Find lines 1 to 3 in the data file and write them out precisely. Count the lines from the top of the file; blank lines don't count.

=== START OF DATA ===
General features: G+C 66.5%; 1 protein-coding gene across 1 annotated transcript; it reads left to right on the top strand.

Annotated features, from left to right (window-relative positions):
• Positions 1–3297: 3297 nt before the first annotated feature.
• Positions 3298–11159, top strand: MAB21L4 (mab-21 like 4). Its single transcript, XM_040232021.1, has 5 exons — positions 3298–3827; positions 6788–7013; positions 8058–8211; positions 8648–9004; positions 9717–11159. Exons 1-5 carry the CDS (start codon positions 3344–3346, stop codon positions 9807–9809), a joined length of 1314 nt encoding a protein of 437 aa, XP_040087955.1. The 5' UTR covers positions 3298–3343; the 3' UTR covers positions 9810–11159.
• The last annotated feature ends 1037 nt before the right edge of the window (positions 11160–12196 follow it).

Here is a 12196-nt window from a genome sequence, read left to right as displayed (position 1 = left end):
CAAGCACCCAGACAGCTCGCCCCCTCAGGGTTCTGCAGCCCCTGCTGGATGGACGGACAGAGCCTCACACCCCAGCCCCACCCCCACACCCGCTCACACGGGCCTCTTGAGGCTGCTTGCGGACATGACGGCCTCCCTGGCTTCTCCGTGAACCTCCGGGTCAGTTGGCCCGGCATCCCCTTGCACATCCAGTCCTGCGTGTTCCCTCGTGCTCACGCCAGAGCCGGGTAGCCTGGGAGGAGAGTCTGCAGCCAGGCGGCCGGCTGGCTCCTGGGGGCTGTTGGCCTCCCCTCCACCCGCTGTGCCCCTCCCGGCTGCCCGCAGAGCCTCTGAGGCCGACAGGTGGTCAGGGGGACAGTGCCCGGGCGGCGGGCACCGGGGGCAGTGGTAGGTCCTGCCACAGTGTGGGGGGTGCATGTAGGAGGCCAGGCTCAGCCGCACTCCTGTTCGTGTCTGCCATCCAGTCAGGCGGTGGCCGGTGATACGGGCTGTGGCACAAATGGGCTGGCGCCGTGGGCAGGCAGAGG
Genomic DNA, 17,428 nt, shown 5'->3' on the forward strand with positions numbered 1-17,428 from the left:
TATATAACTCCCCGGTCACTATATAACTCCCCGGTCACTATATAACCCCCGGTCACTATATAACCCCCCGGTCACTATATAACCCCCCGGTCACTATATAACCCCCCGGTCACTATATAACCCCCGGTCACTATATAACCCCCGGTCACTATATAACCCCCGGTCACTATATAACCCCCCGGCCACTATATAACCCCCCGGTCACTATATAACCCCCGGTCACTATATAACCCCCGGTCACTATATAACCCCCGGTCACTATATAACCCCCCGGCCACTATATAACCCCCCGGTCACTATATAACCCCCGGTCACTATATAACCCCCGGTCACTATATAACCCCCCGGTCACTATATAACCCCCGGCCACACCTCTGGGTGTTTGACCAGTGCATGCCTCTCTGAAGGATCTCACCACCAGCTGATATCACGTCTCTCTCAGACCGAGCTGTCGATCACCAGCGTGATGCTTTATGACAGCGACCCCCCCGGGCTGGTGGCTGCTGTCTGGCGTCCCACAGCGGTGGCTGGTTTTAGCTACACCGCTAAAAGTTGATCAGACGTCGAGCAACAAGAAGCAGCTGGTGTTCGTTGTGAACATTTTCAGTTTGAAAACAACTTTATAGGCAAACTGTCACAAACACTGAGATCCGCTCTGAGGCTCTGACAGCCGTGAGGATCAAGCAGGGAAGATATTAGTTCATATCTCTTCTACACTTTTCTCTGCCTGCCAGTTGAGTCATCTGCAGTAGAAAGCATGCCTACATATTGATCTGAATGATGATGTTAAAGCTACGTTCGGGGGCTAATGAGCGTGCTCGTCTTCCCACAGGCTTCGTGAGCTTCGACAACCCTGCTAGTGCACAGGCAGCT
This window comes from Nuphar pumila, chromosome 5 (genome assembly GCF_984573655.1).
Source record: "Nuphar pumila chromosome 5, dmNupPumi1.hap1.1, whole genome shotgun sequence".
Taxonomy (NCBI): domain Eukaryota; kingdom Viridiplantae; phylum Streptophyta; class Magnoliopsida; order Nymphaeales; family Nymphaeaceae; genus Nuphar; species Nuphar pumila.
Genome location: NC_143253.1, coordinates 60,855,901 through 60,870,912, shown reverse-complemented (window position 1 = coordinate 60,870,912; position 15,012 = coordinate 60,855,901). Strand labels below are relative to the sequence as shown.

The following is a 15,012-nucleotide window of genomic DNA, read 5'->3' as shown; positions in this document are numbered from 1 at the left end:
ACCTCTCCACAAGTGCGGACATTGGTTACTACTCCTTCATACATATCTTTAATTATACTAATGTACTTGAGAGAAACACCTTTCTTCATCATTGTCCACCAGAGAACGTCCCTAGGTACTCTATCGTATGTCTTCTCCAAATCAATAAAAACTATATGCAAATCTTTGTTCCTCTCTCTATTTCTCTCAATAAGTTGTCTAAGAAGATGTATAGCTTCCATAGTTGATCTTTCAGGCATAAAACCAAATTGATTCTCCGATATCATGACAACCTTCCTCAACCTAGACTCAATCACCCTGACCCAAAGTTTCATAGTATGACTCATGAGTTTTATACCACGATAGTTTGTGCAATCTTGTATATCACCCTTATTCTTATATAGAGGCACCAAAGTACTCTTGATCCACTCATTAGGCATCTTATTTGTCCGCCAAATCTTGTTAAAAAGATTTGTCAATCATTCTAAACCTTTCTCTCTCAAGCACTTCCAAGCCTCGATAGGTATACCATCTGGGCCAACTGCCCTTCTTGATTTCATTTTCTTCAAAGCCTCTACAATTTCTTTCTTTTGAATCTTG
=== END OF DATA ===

General features: G+C 66.5%; 1 protein-coding gene across 1 annotated transcript; it reads left to right on the top strand.

Annotated features, from left to right (window-relative positions):
• Positions 1–3297: 3297 nt before the first annotated feature.